Set in the year 2028, Doctor Gillian Ryan fights back against a devastating new disease running rampant, affecting countless innocent lives, in Joe Hart’s new standalone novel, Obscura.
A super form of dementia is slowly moving across humanity like a plague, leaving a pile of bodies in its wake. For neural radiologist Gillian Ryan, finding a cure to the deadly disease is more than just a job, it’s inherently personal as she’s already lost her husband to it and now faces the very real possibility of losing her eight-year-old daughter, Carrie, as well. The disease, known as Losian’s disease, presents itself much like Alzheimer’s, affecting patients neurologically, though it progresses much faster than anything doctors and scientists have seen before.
When her own private funding dries up, Ryan is given the chance to get out of the lab and be part of a NASA team that’s heading to a space station where, coincidentally, crew members have begun showing early signs of Losian’s disease. Though agreeing to go on the mission means near-unlimited amounts of funding and top-notch equipment, thanks to NASA picking up the tab, Doctor Ryan is apprehensive about leaving her daughter for obvious reasons.
Traveling to the space station, which is located in close proximity to Mars, is no walk in the park. But, by leaving the planet to study affected subjects, Doctor Ryan can do things not deemed legal on earth. That unrestricted access to research could be the difference between finding a cure or watching Losian’s continue to decimate humanity. Ultimately, Gillian decides that the prospect of developing a cure to save Carrie warrants her leaving, and she takes the NASA gig, hoping to return home in a few months with the ability to save her daughter and countless others.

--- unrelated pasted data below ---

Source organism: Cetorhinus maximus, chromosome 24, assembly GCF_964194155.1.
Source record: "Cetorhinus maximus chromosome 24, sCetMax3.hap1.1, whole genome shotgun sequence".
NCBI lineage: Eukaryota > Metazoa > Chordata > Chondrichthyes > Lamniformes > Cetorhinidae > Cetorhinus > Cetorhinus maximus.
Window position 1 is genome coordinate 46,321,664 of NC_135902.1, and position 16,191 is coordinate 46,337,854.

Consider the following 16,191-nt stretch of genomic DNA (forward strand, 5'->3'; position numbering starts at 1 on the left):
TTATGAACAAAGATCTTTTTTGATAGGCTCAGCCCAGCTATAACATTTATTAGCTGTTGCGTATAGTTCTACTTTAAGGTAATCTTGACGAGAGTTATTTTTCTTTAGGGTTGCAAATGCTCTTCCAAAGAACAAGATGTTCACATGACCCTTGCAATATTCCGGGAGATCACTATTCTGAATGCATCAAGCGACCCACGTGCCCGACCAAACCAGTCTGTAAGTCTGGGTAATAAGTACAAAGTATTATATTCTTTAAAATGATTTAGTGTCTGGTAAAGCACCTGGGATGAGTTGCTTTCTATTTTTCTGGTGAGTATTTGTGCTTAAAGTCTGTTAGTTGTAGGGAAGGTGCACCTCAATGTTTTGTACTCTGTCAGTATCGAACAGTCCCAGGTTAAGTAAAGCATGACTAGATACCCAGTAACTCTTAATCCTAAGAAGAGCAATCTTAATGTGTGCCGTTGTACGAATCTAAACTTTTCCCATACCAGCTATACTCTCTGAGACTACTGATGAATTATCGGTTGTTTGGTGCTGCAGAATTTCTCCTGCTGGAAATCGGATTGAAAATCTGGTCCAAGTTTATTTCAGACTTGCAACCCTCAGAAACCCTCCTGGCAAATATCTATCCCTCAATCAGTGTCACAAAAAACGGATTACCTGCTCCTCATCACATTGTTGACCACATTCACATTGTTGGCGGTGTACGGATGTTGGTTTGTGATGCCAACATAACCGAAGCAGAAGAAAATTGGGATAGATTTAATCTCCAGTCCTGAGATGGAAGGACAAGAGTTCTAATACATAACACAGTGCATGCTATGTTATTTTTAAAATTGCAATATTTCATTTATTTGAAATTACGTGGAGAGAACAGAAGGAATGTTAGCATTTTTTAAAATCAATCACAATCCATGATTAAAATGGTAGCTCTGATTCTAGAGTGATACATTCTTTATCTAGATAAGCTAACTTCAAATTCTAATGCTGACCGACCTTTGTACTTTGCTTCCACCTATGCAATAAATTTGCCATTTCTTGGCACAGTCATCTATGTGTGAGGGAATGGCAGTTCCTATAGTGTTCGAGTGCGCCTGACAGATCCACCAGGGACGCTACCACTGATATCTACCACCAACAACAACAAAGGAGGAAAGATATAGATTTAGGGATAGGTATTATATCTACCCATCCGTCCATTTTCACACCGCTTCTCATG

With her mission set, Ryan travels to the space station where, almost immediately, she discovers that nothing is quite what it seems. . . and nothing could have prepared her for the horrors that wait or the secrets space has to offer.
Joe Hart does a fine job mixing sci-fi and horror elements into this unpredictable thriller, which falls somewhere between Matt Richtel’s Dead on Arrival and Life, the Ryan Reynolds space flick that features an equally terrifying plot. There’s a lot of misdirection, and Hart knows how to build suspense. His twisting plot will keep readers off-balance and dying to know how things will play out. Likewise, his lead character here, Gillian Ryan, is no cookie-cutter heroine. She’s deeply flawed and, at times, even a tad unlikeable. Still, it’s clear what drives Ryan — and readers will no doubt root for her as she heads into the dark unknown.
It’s probably not for everyone, but those seeking an off-planet sci-fi thriller with a haunting plotline will devour Joe Hart’s Obscura, which reads quick and is jam-packed with terrifying surprises.
Author: Joe Hart
Pages: 336 (Hardcover)
Publisher: Thomas & Mercer
Release Date: May 9, 2018
Book Spy Rating: 6.5/10
Praised as “one of today’s finest book reviewers” by New York Times bestselling author Gayle Lynds, Ryan Steck (“The Godfather of the thriller genre” — Ben Coes) has “quickly established himself as the authority on mysteries and thrillers” (Author A.J. Tata). He currently lives in Southwest Michigan with his wife and their six children.